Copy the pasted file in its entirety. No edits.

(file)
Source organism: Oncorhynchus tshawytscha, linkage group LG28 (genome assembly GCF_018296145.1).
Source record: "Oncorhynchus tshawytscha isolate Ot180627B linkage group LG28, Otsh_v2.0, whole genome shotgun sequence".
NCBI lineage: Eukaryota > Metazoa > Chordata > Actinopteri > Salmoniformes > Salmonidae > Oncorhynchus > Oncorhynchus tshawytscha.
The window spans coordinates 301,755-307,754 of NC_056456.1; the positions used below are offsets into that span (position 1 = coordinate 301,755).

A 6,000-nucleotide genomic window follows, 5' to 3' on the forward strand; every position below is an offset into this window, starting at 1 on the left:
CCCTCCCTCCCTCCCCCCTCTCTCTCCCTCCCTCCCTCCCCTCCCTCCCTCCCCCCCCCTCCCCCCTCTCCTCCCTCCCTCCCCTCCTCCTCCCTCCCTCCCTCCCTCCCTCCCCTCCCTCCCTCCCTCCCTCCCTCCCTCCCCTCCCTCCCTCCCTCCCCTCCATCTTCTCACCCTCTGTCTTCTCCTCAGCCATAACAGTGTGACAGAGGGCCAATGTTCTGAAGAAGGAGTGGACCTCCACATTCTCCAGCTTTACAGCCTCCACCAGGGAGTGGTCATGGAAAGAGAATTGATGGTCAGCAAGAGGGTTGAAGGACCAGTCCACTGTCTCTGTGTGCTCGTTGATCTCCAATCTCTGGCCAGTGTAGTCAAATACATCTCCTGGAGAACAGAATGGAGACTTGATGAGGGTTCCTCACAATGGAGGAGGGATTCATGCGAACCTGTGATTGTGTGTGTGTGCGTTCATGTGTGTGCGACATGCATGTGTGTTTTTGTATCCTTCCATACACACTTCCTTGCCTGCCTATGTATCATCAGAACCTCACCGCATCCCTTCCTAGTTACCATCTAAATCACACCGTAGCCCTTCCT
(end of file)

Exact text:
Source organism: Oncorhynchus tshawytscha, linkage group LG28 (genome assembly GCF_018296145.1).
Source record: "Oncorhynchus tshawytscha isolate Ot180627B linkage group LG28, Otsh_v2.0, whole genome shotgun sequence".
NCBI lineage: Eukaryota > Metazoa > Chordata > Actinopteri > Salmoniformes > Salmonidae > Oncorhynchus > Oncorhynchus tshawytscha.
The window spans coordinates 301,755-307,754 of NC_056456.1; the positions used below are offsets into that span (position 1 = coordinate 301,755).

A 6,000-nucleotide genomic window follows, 5' to 3' on the forward strand; every position below is an offset into this window, starting at 1 on the left:
CCCTCCCTCCCTCCCCCCTCTCTCTCCCTCCCTCCCTCCCCTCCCTCCCTCCCCCCCCCTCCCCCCTCTCCTCCCTCCCTCCCCTCCTCCTCCCTCCCTCCCTCCCTCCCTCCCCTCCCTCCCTCCCTCCCTCCCTCCCTCCCCTCCCTCCCTCCCTCCCCTCCATCTTCTCACCCTCTGTCTTCTCCTCAGCCATAACAGTGTGACAGAGGGCCAATGTTCTGAAGAAGGAGTGGACCTCCACATTCTCCAGCTTTACAGCCTCCACCAGGGAGTGGTCATGGAAAGAGAATTGATGGTCAGCAAGAGGGTTGAAGGACCAGTCCACTGTCTCTGTGTGCTCGTTGATCTCCAATCTCTGGCCAGTGTAGTCAAATACATCTCCTGGAGAACAGAATGGAGACTTGATGAGGGTTCCTCACAATGGAGGAGGGATTCATGCGAACCTGTGATTGTGTGTGTGTGCGTTCATGTGTGTGCGACATGCATGTGTGTTTTTGTATCCTTCCATACACACTTCCTTGCCTGCCTATGTATCATCAGAACCTCACCGCATCCCTTCCTAGTTACCATCTAAATCACACCGTAGCCCTTCCT